Water industry must adapt to inevitable climate damage

The Government and water industry must start adapting now to the damage already done by greenhouse gas emissions.

That was the stark warning delivered by the chairman of the environment agency as the Chartered Institution of Water and Environmental Management (CIWEM) opened its annual conference on Tuesday.

Sir John Harman called for the forthcoming Climate Change Bill to look at the need to adapt to inevitable temperature rises, as well as measures to reduce future emissions.

He added that an independent board may need to be set up to examine how the UK can meet the challenges of global warming, such as water shortages in summer and more intense inland flooding.

Sir John said: "The Climate Change Bill is quite significant because it tries to address the political logjam.

"We do need that bill to think about how adaptation response is going to be brought into the framework."

Average global temperatures have already risen by 0.7 degrees Celsius and are expected to rise by at least another degree even if emissions can be tightly curbed.

Sir John added: "Whatever we manage to do on carbon emissions, we already know about the adaptation challenge.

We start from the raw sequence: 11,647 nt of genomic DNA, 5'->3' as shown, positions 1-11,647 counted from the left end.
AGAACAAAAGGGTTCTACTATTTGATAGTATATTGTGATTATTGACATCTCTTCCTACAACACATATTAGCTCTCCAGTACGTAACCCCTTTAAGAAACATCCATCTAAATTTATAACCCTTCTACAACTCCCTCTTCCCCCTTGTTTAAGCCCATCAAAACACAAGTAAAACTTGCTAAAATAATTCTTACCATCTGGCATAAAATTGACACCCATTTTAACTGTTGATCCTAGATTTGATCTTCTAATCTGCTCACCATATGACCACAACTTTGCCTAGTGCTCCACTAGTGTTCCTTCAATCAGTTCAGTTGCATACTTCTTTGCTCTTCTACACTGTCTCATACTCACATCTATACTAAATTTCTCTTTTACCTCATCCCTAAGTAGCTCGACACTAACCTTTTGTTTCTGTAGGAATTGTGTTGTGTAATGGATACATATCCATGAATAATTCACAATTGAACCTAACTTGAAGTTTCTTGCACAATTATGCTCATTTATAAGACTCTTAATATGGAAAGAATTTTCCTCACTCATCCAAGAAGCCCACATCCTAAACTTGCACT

"Our response at the Environment Agency has been to go through a process of climate proofing everything we do."

Sir John told delegates the water industry faces four major challenges in tackling climate change - improving the quality of flood risk management, tackling water scarcity, meeting the cost of adaptation and protecting biodiversity.

He welcomed the increased investment pledged by the Government for flood risk management, bringing the total to £800m, but said that this needs to be raised to £1bn by 2015.

Sir John said: "The cost of doing nothing is worse than the cost of doing something."

Kate Martin



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